I recently posted a quick blog on my recent very brief trip to Broome, on the far north-west coast line of Western Australia.
Broome is famous for its pearling industry and its tourist resort at Cable Beach where the climate is usually beautiful in the Australian winter, with lovely sunsets and the camel rides along the beach.
For astronomers, it boasts almost no light pollution and 300 clear nights a year – and in Winter (eg. June), those clear nights are not too cold, and there are not too many nasty mosquitoes around then either, so it makes for awesome star gazing indeed.
For most people though it is a place to refuel and re-charge before heading back into the deserts or up north-east into the tropical regions of the Kimberleys.
What few are aware of though is that within 2000km of Broome, there are a range of geologically fascinating regions which offer rather unique insights into how our world developed and how life evolved.
One of the reasons that there is so much geologic remnants for most of the geologic ages in this region is that it has been relatively undisturbed by disruptive geologic events, particularly in the last 450 million years.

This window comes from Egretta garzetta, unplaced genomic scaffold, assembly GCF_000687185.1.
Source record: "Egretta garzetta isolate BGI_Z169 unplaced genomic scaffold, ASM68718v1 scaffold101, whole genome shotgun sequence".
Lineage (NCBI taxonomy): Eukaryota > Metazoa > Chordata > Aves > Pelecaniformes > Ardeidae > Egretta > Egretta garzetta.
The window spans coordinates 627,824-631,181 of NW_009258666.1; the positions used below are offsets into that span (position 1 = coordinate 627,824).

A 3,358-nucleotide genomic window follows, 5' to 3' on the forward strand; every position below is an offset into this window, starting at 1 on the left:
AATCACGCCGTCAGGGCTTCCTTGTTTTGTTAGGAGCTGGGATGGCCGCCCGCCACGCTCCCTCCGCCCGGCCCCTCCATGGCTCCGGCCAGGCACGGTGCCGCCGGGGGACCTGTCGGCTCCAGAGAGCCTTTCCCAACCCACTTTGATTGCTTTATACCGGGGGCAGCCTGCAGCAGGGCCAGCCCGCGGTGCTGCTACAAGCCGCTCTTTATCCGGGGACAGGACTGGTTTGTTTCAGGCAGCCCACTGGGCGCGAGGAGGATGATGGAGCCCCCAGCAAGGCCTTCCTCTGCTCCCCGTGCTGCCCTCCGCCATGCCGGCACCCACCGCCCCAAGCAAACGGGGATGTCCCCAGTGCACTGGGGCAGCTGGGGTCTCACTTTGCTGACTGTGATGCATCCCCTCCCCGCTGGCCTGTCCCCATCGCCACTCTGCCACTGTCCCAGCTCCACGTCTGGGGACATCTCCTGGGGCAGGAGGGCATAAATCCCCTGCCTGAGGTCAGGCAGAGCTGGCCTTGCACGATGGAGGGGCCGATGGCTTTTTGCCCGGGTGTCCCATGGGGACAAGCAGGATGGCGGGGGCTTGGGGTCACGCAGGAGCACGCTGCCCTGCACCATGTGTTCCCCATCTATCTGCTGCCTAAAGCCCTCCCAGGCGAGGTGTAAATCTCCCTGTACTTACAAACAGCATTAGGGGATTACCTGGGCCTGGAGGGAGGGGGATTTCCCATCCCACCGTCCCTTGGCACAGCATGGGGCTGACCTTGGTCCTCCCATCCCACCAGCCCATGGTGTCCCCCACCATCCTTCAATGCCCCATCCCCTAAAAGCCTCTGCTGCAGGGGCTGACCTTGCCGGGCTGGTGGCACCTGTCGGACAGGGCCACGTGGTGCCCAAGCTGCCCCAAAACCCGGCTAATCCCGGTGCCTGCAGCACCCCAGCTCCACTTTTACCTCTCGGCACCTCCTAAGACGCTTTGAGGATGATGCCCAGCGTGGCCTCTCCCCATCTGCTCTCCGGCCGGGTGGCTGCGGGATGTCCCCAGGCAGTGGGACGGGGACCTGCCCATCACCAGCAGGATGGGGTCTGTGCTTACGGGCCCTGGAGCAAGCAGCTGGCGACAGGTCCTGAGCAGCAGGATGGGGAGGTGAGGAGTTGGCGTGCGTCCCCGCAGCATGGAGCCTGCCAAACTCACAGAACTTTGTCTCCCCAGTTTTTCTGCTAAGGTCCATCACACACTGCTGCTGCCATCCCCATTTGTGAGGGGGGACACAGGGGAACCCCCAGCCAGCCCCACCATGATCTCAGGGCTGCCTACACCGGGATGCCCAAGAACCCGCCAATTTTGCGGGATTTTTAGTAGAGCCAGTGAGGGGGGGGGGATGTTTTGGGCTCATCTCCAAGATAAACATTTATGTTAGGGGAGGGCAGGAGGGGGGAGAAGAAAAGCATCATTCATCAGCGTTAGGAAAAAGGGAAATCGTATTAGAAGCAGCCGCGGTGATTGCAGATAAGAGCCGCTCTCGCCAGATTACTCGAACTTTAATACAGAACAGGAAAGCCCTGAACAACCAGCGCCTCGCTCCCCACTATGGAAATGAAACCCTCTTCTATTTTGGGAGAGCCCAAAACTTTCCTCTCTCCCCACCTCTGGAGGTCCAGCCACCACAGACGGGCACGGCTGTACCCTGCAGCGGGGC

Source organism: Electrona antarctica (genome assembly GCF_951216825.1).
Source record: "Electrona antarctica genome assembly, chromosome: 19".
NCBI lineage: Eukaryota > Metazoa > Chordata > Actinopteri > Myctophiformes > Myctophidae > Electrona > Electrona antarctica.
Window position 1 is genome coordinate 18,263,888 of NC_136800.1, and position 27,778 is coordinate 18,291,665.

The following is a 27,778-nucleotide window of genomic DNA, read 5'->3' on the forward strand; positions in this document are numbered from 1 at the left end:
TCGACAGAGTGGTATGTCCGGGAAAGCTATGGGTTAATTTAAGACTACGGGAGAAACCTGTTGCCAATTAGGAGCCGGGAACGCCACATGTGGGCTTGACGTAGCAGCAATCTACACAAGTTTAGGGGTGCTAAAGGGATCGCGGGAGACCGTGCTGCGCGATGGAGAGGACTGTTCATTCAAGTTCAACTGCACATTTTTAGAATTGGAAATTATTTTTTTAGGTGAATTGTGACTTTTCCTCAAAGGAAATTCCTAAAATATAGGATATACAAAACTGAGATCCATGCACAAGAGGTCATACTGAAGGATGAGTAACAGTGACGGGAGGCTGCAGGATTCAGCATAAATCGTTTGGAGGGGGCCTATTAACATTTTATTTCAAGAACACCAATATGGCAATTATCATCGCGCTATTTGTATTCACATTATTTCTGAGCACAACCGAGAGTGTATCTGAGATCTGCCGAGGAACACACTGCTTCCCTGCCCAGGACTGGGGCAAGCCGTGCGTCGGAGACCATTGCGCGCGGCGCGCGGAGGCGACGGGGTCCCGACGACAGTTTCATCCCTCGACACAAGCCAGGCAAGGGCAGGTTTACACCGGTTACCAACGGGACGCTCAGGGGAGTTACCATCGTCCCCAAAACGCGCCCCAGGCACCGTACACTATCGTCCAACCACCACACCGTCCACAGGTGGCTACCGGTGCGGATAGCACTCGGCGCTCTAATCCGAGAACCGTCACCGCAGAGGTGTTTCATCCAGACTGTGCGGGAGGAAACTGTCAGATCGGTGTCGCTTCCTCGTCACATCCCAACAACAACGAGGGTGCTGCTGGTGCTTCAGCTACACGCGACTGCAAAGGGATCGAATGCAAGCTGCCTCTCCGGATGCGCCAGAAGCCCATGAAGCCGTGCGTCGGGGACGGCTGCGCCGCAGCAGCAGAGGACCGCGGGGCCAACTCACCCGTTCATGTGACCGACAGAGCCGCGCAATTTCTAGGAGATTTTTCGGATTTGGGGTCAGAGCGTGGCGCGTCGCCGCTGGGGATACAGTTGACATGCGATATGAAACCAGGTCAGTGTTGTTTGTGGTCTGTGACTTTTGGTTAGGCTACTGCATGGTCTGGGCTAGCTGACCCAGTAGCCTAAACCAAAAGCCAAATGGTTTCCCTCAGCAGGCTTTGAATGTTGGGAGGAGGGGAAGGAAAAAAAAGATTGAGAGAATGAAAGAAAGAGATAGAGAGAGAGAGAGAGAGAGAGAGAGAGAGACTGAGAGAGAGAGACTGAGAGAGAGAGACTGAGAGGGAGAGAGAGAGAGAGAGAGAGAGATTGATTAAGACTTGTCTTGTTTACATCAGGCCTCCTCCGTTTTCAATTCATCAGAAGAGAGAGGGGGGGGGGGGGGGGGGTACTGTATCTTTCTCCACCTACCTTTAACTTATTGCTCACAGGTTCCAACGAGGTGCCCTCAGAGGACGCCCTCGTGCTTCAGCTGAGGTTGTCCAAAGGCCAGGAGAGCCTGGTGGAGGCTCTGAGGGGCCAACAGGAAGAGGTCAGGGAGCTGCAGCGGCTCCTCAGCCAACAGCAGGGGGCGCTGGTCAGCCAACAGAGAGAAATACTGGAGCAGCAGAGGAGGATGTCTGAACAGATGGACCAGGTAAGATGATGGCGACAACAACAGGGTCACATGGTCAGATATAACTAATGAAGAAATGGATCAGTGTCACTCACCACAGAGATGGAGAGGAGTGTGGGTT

So let’s take a bit of a geologic journey to help understand our world a little better.
If one heads 1,800km south to Shark Bay near Canarvon, one can see living Stromatolites – rock-like structures along the coast which are actually slowly formed by a multitude of layers made up of limestone created by microbial mats of “blue-green algae” or properly known as cyanobacterium. This is one of the few places in the world where these are still growing and these microbes have an enormous significance to the evolution of life and climate on earth.
At Marble Bar which is regarded as the hottest place in Australia and is near Port Hedland and the iron ore mines, and some 700km south of Broome, one can find the earliest fossils of living creatures in the world – yes, there are fossils 3,500 million years old consisting of remnants of Stromatolites and these blue green algae.
Why are these “algae” so important to the evolution of the earth?
The earth formed some 4,500 million years ago as asteroids of iron, ice, dry ice, methane, ammonia, etc collided and formed an ever larger body, while the heat from the collision formed the molten core of what was to become earth, and what is still responsible for volcanic activity today. Eventually the outer crust of the new earth cooled sufficiently to allow the steam to fall back as rain and create some oceans which had high levels of dissolved metals, particularly iron, and high levels of sulphur and carbon dioxide, but little oxygen.